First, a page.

Lossless Audio Does Not Sound Better Than MP3

Lossless Audio Does Not Sound Better Than MP3

What’s your favorite way to listen to music? Maybe you prefer a quiet room with some headphones or listening on vinyl. One thing is for sure, you don’t want to hear some compressed MP3 on your phone, right? Apple, Amazon, and Tidal offer “lossless audio,” claiming users can “hear the exact same thing” an artist created in the studio. However, it’s a myth that lossless audio objectively sounds better than MP3, and most users can’t hear a difference at all.

In 2014, Gizmodo asked readers if they could differentiate “lossless audio” from MP3 files. Over 380 readers commented on the story, many sharing their scores on a simple test. The average commenter scored 56%, which means it was basically random whether users could hear the difference. Though it was a small sample size, it confirms what others have found.

The main difference between the lossless audio and MP3 is file size. “Lossless” means it’s the same size as the original track created in the studio, and it’s usually stored as a WAV file. The problem is these files are large and hard to share on the internet. MP3s were created to address that back in 1987, compressing larger files into their most important parts.

“Compression is designed to throw away all the data which humans can’t hear properly,” said Tony Churnside, a BBC radio consultant with a PhD in Audio. “Ideally, no one can hear these details that get thrown away, but some people will say you can.”

Churnside uses lossless files for his technical work in audio production, but the reasons are more complex than just because it “sounds better.” Audio engineers work very hard to ensure your MP3 sounds just as good as the original WAV.

“You work with audio formats that are a far higher quality than anyone really could tell. But that’s because you’re doing mathematical processes, signal processing to those sounds, and that can lead to degradation,” Churnside said.

Even if you are listening to lossless audio, your music is still getting compressed if you’re using Bluetooth. Recent trends suggest that 68% of consumers use Bluetooth headphones, such as Apple’s AirPods which have skyrocketed in popularity. Bluetooth works by compressing your audio, often poorly, degrading your audio quality no matter what it started as.

Lossless audio is not worth the trouble for most listeners, but it’s still held up as a gold standard. Spotify has been highly criticized for promising lossless music streaming three years ago, and it’s still nowhere to be found. Perhaps Spotify decided it wasn’t worth the trouble.

Origins of The Myth

The belief that MP3 files are inferior stems from the idea of compression. An MP3 file is smaller than a WAV file, so people assume they have less detail and a less rich sound. The term “lossless audio” also casts a shadow on MP3s, which sound like they’ve lost something. Technically, they have lost a lot of data, but compressed files are pulling away frequencies that humans largely can’t hear.

Apple started offering Lossless Audio at WWDC 2021. It was likely doing this to steal some audiophiles back from Amazon Music, which added lossless music back in 2019, or Tidal, which was the first to offer it in 2014. However, it’s unclear if Apple’s marketing, which tends to bend reality, was effective at all.

“The soul and life of the mix is sitting in the extra bits of data that are stored in the lossless file,” said a mastering engineer in an Apple press release in 2021. “Having the ability to convey the music to the listener at its highest quality is the end goal of what I work for every day.”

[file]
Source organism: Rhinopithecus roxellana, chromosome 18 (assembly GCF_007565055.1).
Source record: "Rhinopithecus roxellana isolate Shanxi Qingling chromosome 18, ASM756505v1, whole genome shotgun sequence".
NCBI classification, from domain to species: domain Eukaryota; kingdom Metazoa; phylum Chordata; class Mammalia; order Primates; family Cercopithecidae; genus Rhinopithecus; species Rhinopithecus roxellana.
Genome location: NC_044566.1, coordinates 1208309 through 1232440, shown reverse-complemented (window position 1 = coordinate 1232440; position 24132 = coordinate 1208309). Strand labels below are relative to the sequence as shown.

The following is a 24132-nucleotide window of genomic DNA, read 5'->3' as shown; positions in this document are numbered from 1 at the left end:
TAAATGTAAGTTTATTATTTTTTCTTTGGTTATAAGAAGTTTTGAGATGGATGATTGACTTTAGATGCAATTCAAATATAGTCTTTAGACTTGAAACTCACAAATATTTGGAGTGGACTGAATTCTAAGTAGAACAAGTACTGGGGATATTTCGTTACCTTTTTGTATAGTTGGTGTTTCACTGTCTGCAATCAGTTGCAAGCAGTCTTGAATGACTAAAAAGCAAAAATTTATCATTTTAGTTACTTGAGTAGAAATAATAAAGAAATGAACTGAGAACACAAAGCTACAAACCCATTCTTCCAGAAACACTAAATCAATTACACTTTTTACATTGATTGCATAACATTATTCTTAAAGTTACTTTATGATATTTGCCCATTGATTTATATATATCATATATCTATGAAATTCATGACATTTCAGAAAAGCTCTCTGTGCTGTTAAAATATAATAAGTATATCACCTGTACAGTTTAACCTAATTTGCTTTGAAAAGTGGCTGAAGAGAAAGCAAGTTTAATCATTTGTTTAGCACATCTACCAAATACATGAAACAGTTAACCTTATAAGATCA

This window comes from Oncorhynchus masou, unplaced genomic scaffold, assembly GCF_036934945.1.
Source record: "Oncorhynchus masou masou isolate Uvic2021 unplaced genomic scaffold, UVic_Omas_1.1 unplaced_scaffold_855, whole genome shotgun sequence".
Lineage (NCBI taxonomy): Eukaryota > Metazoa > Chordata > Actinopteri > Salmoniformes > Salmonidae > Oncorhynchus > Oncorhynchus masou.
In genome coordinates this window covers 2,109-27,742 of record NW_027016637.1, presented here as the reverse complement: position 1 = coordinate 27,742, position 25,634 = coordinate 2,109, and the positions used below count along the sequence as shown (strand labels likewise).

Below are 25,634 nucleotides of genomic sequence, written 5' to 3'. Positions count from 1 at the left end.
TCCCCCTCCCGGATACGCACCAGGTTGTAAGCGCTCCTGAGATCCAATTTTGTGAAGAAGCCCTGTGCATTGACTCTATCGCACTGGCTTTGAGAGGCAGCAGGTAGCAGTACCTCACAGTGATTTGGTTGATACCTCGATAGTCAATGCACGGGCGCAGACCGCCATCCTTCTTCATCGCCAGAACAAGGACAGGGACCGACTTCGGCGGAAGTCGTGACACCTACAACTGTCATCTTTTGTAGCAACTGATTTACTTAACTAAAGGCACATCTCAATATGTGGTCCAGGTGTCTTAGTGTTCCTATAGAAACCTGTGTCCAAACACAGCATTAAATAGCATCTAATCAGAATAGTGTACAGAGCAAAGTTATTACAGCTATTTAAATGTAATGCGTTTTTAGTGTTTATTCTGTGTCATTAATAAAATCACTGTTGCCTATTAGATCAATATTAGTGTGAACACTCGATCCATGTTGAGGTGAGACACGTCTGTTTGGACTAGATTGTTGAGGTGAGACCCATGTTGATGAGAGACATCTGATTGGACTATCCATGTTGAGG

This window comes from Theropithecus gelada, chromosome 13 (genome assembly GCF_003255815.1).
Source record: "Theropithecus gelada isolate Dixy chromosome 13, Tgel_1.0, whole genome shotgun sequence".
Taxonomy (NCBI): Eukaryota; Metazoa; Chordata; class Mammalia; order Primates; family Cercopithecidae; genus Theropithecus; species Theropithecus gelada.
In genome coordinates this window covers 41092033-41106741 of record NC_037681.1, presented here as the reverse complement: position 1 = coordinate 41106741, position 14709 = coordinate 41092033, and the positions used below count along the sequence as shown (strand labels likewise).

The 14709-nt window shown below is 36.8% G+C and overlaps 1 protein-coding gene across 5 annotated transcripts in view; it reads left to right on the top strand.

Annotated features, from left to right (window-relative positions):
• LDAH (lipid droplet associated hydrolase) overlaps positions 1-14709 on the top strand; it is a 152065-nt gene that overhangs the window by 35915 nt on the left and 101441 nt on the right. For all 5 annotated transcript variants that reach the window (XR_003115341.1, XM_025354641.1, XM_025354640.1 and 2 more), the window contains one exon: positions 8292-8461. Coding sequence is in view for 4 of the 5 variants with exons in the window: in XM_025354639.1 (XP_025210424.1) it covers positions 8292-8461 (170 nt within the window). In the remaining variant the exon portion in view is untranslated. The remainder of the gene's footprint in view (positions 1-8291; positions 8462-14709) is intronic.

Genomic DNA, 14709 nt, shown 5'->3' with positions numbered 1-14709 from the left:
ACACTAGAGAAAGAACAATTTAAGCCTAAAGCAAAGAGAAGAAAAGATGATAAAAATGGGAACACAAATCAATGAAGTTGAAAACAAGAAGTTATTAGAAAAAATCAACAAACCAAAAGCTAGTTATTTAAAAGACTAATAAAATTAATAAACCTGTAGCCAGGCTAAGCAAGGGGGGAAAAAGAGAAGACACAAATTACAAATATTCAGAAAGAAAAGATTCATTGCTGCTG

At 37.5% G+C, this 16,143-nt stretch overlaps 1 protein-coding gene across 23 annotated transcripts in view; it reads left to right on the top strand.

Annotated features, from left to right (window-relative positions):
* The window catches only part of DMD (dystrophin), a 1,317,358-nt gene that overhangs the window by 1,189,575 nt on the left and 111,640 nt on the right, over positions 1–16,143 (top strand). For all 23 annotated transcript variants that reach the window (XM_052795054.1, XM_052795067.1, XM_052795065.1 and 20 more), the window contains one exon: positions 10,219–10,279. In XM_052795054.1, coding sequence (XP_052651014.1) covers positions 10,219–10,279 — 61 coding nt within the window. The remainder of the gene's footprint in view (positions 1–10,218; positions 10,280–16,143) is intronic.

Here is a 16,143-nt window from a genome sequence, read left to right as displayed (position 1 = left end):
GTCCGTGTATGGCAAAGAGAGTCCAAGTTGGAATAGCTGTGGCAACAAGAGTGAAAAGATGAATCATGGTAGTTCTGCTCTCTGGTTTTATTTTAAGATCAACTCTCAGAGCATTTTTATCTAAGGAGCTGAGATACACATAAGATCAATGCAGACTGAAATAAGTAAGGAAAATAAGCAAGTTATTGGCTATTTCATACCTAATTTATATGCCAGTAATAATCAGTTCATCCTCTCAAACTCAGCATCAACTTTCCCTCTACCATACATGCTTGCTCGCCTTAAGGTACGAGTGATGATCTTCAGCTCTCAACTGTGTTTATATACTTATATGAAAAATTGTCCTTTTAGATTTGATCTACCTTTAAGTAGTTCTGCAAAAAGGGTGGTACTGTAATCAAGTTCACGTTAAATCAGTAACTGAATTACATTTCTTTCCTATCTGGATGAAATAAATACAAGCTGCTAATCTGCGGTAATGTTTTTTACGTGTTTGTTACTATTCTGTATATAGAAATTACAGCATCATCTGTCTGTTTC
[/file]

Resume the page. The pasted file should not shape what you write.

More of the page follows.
It’s a beautiful sentiment, but Apple and Amazon’s “Lossless Audio” is actually compressed as well. The files they use are called ALAC or FLAC files, and they’re better quality than MP3 but are slightly larger files. When they’re played back, an algorithm returns the file to its original size to play at “full quality.” But mind you, all of these quality changes are imperceivable to average listeners.

I’m sure some audiophiles can tell the difference between these music files, or claim to, but they likely have to be hunting for it. At that point, are you even listening to the music? I think one Gizmodo commenter put it best under this 2014 article when they said:

“Reminds me of the difference between a music lover and an audiophile. A music lover listens to music with his sound system. An audiophile listens to his sound system with music.”

Why It’s Pervasive

The lossless audio superiority comes from an honest place. People want to get the most out of their music systems, probably because they are music lovers at heart. It’s part of the ritual of music, such as listening to vinyl records or having special headphones. It might be a little difficult, but it’s a labor of love.

However, part of this is simply marketing. Audiophiles swear by a lot of things, like gold-plated cables, non-oxidized copper wires, or even lossless audio. Apple and Amazon are selling this feature to convince you their streaming service sounds the best, but that doesn’t necessarily make it true.

Churnside says you can do a few simple things to meaningfully improve your audio experience. Using high-quality wired headphones is one part of it, but having a quiet, calm listening environment will drastically improve how much you can hear.

“If you’re listening on the subway going to work, it’s going to be very different than sitting in a quiet room at home when there’s no noise at all,” said Churnside.

If you’re hunting for the best sound experience, your MP3 music is probably just fine. Less is more here, and your listening equipment and environment have the biggest impact on your audio experience.

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